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Composite plates for Sphinx build

Discussion in 'CNC Mills/Routers' started by Steve Kingsley, May 14, 2017.

  1. Steve Kingsley

    Steve Kingsley Well-Known
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    So I had this idea to try and mix the use of 3D printing and very basic workshop tools to build the plate set for a CNC build based on the Sphinx C-Beam design from @Kyo.

    My thought process went like this:
    • I have a 3D printer, how can I use it for this?
    • Thick metal plates are expensive (ish) at least where I am in the UK.
    • My workshop tools are at the cheap end of the spectrum. A small bandsaw, a Ryobi drill press and a Ryobi plunge router. They aren't that accurate. (by "they" I mean in my hands they aren't)
    • Cutting 6mm or thicker is going to be hard and slow with a lot of "cleaning up", and I hate filing.
    • I'm fascinated by stressed skin constructions like the torsion box top for my bench.
    The plan then, was to print a "core" from PLA and glue thin aluminium sheet to each side to act as the skins.

    First the "core":
    I took the design and made a minor change to the bearing hole as I have a 10mm lead screw I want to use. I also opted to go for 10mm thick to really be sure the concept would work and be stiff. I then used slic3r to produce a sliced print with zero top and bottom faces and a honeycomb infill. I had to scale the infill level to ensure that all of the holes were captive by the hexagons. I'm figuring that the perimeters around the holes will give good strength when in compression with the wheels. The picture shows it printing, though this is the second one as I forgot the first time.

    [​IMG]

    I made a mistake at this point. The print bowed a fair bit when I took it off the printer and I decided to "fix" that by running it under hot water and pressing it against a flat surface. It worked to correct the bow but warped the part in a way I didn't spot till the end :(

    The faces:
    I wanted to be reassured that the skin wasn't too flimsy so I went with 1.5mm thick anodised aluminium. I'd read somewhere in my searching (here I think) that the anodised finish may provide a better gluing surface due to its porosity??, plus it looks nice, so off to eBay - £8.40 for a sheet 400 x 400 x 1.5mm (vs about £45 for 6mm)
    I was happily able to cut the sheet to the rough shape with the bandsaw, leaving a little for clean up on the router. Yes, my plan was to clean the edges up to size with the router mounted in a table and use a flush trim bit to ride on the PLA core as a template. I glued the first rough cut face to the core with my "carefully selected" adhesive of choice: Gorilla glue - the original polyurethane stuff.

    Quick tangent: the glue selection.
    I went on a long and involved Google search for the best thing to use to glue PLA to aluminium. This turned up one theme, that not much likes to stick to PLA... or aluminium... I was not deterred. My first plan was to use epoxy and I came across lots of people suggesting that CA is fine for PLA to PLA. Loctite 401 came up a lot as a good glue for bonding aluminium (expensive! I'm looking to save money here) but looking at the data sheets it's not mentioned for the PLA side and I was also hoping for something with a longer working time. All of this research led me to think that my best bet was just to try something and see. I had this bottle of Gorilla glue staring me in the face which had recently seen action in the repair to the front of a model plane (EPO foam to Balsa) and it seemed very strong there.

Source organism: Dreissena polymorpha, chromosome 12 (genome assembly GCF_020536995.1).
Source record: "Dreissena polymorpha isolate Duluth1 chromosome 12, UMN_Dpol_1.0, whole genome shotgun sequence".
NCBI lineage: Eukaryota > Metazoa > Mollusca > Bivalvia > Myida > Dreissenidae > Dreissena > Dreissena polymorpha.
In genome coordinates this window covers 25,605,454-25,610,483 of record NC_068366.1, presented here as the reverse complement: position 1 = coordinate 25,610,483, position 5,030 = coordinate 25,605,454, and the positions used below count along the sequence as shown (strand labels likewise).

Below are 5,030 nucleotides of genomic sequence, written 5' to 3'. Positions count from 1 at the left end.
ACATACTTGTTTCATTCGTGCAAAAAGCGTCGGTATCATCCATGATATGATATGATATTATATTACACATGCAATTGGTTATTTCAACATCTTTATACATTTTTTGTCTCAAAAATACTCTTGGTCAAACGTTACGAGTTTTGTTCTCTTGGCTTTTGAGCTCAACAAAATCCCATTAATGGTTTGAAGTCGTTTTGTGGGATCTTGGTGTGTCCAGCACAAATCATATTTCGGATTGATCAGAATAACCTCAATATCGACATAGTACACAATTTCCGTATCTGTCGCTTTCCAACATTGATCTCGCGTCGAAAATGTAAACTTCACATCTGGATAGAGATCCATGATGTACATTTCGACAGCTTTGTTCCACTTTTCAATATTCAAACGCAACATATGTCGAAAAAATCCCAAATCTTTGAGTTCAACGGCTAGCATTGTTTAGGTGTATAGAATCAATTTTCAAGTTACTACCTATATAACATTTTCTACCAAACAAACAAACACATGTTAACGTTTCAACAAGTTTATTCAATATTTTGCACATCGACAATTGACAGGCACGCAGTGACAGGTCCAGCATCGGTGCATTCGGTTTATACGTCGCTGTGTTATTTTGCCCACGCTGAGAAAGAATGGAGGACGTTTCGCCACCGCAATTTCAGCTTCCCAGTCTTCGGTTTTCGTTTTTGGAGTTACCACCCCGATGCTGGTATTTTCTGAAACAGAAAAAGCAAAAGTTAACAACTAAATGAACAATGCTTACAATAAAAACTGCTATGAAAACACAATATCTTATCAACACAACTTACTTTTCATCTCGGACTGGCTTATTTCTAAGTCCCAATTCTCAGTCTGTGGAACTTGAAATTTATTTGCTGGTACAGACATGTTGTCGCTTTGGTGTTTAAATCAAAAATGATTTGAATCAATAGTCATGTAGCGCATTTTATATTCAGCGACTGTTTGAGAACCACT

The glue up:
    I wanted to ensure I got the bow out of the core and generally that the resulting panel would be as flat as it could be. My bench is pretty flat so I then used a mirror tile (from the 3D printer) as "flatter" surface on that (that's how they make ). I lay the aluminium down and spread a thin coat of glue over the surface. Knowing that you need moisture to activate the gorilla glue, I soaked the PLA under the tap for a bit and toweled it off. I figured that enough would be absorbed or at the least wick into the gaps in the printed surface.
    I lay the printed core on the top and covered with some grease proof paper, in case the glue foamed up too much, then a 1/2" bit of birch ply, clamps and a heavy tool box for good measure. Wait 2 hours and presto

    [​IMG]

    The glue didn't foam up so well, maybe it dried to much while I was faffing with clamps and stuff.

    Trim and repeat:
    I used the router to trim the face to size. This worked pretty well but I think the bearing got a little warm at times and wanted to sink into the PLA rather than follow it. I then glued up the other side...

    [​IMG]

    This foamed up much better as I made it wetter this time. A final trim, though at this point I swapped to the spindle which had now arrived (Kress 1050 FME-P) as the runout on my router looked awful! The trim bit was also running on the aluminium from the other face here so felt a bit safer.

    So with the final trim and holes yet to be drilled through, it looks like this

    [​IMG]
    [​IMG]

    Provisional Conclusion: